Can I rent from a private landlord?

Privately rented accommodation varies widely throughout Wales. In some areas it is cheap and plentiful, and it may be possible to find a suitable place and move in quite quickly. In other areas it can be difficult to find, and may be in poor condition. Rents can also be expensive. There is no legal limit concerning how much landlords can charge to begin with, but there are rules about how often they can increase the rent.

Many private landlords run credit checks on prospective tenants. If your home was repossessed because of mortgage arrears, it may be more difficult to find a landlord who is willing to rent to you.

If you find a place, you will probably have to pay rent in advance and a deposit. If you are on benefits or have a low income, you might be able to apply to the social fund for a budgeting loan to cover any rent in advance.

Since November 2016, all landlords of privately rented properties must be registered with Rent Smart Wales.  They must also obtain a licence, or if they use an agent to manage their property, the agent must have a licence.

For more information about renting from a private landlord in Wales, click here.

Can I get a council or housing association place?

In most areas, you can only get a council or housing association place through a waiting list (the housing register). Some people are not eligible to apply, including some people from abroad, or people who are guilty of serious unacceptable behaviour (for example, anti-social behaviour or serious rent arrears).

To apply to go on the waiting list you’ll need to fill in an application form, which you can get from the council’s housing department, and provide ID and other documents. If you have problems applying, get advice.

Waiting lists are often very long. How much priority your application is given will depend on your circumstances and how much accommodation is available in the area. In some areas there is a lot of accommodation available, but in other areas you may have little realistic hope of being offered a place at all.  You will probably need to look at other options, such as renting from a private landlord, particularly if you need to find somewhere quickly.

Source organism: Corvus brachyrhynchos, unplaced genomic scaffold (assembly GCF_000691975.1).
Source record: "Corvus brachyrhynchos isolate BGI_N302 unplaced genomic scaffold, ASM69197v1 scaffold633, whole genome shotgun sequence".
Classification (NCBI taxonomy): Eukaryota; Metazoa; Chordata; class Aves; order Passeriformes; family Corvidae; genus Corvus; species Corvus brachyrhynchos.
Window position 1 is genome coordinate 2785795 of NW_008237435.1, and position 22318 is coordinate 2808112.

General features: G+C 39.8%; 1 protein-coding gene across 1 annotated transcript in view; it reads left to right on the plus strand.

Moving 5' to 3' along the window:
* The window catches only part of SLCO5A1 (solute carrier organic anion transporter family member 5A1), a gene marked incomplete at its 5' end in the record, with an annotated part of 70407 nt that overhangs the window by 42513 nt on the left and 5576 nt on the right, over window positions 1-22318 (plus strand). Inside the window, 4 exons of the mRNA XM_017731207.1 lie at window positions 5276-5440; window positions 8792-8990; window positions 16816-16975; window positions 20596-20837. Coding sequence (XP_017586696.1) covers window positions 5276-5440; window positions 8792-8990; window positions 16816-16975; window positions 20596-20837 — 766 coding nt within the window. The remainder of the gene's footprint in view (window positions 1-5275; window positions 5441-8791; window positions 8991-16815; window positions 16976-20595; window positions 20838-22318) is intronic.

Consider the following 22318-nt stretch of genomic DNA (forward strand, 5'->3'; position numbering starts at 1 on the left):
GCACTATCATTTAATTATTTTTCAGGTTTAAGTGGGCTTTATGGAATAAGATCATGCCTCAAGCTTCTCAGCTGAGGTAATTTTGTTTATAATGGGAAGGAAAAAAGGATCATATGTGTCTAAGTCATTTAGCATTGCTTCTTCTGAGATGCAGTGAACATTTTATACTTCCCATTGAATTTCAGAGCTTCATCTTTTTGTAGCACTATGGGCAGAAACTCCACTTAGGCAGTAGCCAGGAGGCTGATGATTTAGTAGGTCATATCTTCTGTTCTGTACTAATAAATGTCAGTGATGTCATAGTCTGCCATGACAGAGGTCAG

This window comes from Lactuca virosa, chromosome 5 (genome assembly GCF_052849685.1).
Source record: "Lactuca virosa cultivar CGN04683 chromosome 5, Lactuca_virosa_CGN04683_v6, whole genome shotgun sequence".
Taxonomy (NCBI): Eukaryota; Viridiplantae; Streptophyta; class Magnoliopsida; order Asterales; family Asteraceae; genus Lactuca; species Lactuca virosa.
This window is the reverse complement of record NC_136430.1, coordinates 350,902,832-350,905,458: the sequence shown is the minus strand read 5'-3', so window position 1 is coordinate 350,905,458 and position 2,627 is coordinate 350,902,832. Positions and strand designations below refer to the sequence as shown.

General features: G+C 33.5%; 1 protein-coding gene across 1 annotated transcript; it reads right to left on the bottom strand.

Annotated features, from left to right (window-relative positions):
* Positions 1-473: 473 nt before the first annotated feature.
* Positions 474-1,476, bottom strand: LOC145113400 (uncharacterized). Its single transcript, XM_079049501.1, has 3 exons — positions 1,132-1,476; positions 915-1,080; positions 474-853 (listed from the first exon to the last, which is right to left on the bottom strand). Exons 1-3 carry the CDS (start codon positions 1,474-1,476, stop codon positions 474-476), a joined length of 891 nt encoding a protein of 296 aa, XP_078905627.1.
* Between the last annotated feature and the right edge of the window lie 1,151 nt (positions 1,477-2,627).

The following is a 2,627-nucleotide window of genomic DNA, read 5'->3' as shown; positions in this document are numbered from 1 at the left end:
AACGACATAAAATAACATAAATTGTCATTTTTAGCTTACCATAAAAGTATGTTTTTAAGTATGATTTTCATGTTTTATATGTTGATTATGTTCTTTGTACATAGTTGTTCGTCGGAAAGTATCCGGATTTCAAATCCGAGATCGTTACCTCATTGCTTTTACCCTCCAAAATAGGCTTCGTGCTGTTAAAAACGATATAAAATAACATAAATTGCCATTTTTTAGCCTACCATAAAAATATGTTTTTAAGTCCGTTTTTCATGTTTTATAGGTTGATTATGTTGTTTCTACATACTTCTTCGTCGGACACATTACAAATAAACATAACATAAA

For more information about applying for a council or housing association place in Wales, click here.

What other long-term options are there?

You may want to consider other accommodation options such as supported housing or living in a housing co-operative. Contact Shelter Cymru to find out what is available in your area and how to apply.

You can find more information on all of your accommodation options in our section on finding a place to live.

Phone an adviser

If you have a housing problem, call our expert housing advice helpline

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If you have a non-urgent problem and would like to speak to an adviser
email us

We are sorry that we cannot provide this information in Welsh, however if you would like to speak to an adviser in Welsh please contact 08000 495 495.

This page was last updated on: December 16, 2019

Shelter Cymru acknowledges the support of Shelter in allowing us to adapt their content. The information contained on this site is updated and maintained by Shelter Cymru and only gives general guidance on the law in Wales. It should not be regarded or relied upon as a complete or authoritative statement of the law.